3. The permeability of oral leukoplakia.

    Science.gov (United States)

    Bánóczy, Jolán; Squier, Christopher A; Kremer, Mary; Wertz, Philip W; Kövesi, György; Szende, Béla; Dombi, Csaba

    2003-08-01

    The significant increase in oral cancer mortality necessitates further research on the mechanisms of tumorigenesis. It was the aim of this study to compare the permeability, lipid composition and histopathological characteristics of oral leukoplakia with non-lesional specimens of the same region in 30 cases as well as 11 specimens originating from healthy control buccal mucosa. The permeability (Kp) of tissue biopsies to tritiated nitrosonornicotine was determined in a continuous through-flow perfusion system, lipids were extracted and identified by thin-layer chromatography, and thickness of epithelium and keratin layer assessed by histopathological methods. Results of the measurements showed that the permeability to the tobacco carcinogen, nitrosonornicotine for leukoplakic tissue was higher than for normal control buccal specimens. Non-lesional areas of buccal mucosa, adjacent to leukoplakias, showed hyperplasia and significantly higher permeability values than both leukoplakic and normal buccal control mucosa. The lipid content of the non-lesional sites was intermediate between the increased values of the leukoplakic lesion and of normal control mucosa. The data strongly suggest that the presence of tobacco in the oral cavity may bring about generalized changes even in regions that do not show leukoplakia.

  4. Oral Chromium Exposure and Toxicity

    Science.gov (United States)

    Sun, Hong; Brocato, Jason

    2015-01-01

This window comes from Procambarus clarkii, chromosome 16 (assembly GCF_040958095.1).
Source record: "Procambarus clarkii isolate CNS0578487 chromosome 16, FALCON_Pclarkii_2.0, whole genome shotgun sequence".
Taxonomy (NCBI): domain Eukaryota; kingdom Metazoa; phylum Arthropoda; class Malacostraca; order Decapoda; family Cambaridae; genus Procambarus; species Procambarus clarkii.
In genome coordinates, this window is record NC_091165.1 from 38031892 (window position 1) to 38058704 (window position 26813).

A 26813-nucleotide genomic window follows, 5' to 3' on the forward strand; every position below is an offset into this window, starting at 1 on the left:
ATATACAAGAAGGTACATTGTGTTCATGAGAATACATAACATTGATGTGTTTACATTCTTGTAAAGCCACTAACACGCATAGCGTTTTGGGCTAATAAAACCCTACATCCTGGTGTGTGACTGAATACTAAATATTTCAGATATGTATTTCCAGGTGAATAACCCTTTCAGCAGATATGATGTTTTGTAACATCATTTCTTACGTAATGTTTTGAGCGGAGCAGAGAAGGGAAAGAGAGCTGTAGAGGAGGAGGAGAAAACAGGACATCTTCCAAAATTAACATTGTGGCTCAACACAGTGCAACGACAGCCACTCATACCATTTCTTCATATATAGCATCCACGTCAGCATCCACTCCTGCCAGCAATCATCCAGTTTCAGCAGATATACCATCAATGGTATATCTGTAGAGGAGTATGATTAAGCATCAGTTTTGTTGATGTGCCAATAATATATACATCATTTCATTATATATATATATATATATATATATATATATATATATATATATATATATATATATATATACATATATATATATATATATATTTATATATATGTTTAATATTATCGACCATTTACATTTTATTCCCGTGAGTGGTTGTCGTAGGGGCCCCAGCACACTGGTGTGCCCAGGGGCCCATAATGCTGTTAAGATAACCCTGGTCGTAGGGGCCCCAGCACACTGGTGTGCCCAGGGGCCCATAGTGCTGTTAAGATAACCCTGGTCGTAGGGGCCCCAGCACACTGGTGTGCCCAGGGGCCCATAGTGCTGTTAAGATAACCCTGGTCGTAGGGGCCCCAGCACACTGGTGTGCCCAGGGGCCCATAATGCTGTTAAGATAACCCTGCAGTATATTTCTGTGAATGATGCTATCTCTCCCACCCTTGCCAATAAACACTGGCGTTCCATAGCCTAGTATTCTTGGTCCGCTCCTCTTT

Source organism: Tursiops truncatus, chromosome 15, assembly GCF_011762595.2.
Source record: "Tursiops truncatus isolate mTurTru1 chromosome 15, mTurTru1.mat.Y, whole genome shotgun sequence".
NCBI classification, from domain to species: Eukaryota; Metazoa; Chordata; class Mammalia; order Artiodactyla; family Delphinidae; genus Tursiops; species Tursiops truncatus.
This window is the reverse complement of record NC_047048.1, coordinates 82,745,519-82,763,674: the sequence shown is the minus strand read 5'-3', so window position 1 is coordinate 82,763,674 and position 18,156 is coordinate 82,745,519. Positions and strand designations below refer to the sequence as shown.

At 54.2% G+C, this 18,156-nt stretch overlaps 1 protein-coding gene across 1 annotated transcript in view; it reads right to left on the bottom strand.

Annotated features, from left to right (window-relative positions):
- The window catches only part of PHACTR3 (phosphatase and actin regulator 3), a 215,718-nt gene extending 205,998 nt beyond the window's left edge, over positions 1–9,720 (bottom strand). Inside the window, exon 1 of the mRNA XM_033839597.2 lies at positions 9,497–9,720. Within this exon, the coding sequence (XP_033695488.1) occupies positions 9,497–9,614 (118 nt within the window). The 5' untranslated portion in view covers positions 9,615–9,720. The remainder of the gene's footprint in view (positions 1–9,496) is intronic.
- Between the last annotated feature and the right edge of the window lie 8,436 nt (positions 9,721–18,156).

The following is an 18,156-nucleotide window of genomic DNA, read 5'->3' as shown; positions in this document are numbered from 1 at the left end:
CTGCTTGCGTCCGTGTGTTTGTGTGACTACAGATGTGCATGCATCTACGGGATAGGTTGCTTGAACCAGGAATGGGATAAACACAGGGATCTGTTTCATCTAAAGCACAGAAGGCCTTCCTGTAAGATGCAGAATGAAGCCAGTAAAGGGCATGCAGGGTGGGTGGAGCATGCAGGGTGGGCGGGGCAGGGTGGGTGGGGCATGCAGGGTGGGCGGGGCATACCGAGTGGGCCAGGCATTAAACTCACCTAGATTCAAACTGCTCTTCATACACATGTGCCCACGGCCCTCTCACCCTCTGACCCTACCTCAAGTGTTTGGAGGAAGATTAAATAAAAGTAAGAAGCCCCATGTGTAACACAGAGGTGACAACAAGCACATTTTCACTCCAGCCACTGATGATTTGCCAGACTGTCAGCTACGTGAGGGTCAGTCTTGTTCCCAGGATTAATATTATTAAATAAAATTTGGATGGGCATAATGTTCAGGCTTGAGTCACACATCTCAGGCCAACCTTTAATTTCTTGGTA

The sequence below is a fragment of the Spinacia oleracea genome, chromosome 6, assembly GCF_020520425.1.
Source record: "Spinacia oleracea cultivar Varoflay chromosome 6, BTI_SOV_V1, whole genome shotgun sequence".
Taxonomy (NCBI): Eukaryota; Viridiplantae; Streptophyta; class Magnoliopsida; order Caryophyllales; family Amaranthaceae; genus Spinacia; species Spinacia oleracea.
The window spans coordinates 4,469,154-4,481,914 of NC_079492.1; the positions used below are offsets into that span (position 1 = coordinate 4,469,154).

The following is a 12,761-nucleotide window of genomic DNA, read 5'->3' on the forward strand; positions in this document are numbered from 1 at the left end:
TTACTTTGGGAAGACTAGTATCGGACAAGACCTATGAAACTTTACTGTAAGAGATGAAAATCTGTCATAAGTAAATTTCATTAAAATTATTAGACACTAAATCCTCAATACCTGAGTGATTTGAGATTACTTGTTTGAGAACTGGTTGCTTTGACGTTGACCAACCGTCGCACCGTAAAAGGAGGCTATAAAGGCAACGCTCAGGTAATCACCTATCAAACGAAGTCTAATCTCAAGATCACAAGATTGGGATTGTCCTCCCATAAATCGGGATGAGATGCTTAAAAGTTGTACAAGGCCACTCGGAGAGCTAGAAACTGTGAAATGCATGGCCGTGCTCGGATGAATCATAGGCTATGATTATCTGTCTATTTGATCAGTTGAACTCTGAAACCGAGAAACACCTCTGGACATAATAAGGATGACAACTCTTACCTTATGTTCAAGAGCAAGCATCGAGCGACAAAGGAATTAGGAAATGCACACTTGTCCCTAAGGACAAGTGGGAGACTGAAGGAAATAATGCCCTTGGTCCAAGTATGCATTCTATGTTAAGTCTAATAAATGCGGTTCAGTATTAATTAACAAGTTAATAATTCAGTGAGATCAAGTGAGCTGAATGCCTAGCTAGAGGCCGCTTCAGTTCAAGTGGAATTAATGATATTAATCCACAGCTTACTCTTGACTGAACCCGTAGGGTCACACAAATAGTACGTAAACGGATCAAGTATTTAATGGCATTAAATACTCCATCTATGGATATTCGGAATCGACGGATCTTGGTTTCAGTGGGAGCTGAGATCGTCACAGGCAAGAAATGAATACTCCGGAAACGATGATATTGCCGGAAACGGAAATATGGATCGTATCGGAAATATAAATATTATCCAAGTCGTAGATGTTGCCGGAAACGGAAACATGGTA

Hexavalent chromium [Cr(VI)] is a known carcinogen when inhaled. However, inhalational exposure to Cr(VI) affects only a small portion of the population, mainly by occupational exposures. In contrast, oral exposure to Cr(VI) is widespread and affects many people throughout the globe. In 2008, the National Toxicology Program (NTP) released a 2-year study demonstrating that ingested Cr(VI) was carcinogenic in rats and mice. The effects of Cr(VI) oral exposure is mitigated by reduction in the gut, however a portion evades the reductive detoxification and reaches target tissues. Once Cr(VI) enters the cell, it ultimately gets reduced to Cr(III), which mediates its toxicity via induction of oxidative stress during the reduction while Cr intermediates react with protein and DNA. Cr(III) can form adducts with DNA that may lead to mutations. This review will discuss the potential adverse effects of oral exposure to Cr(VI) by presenting up-to-date human and animal studies, examining the underlying mechanisms that mediate Cr(VI) toxicity, as well as highlighting opportunities for future research. PMID:26231506

  5. Oral health and obesity indicators

    Directory of Open Access Journals (Sweden)

    Östberg Anna-Lena

    2012-11-01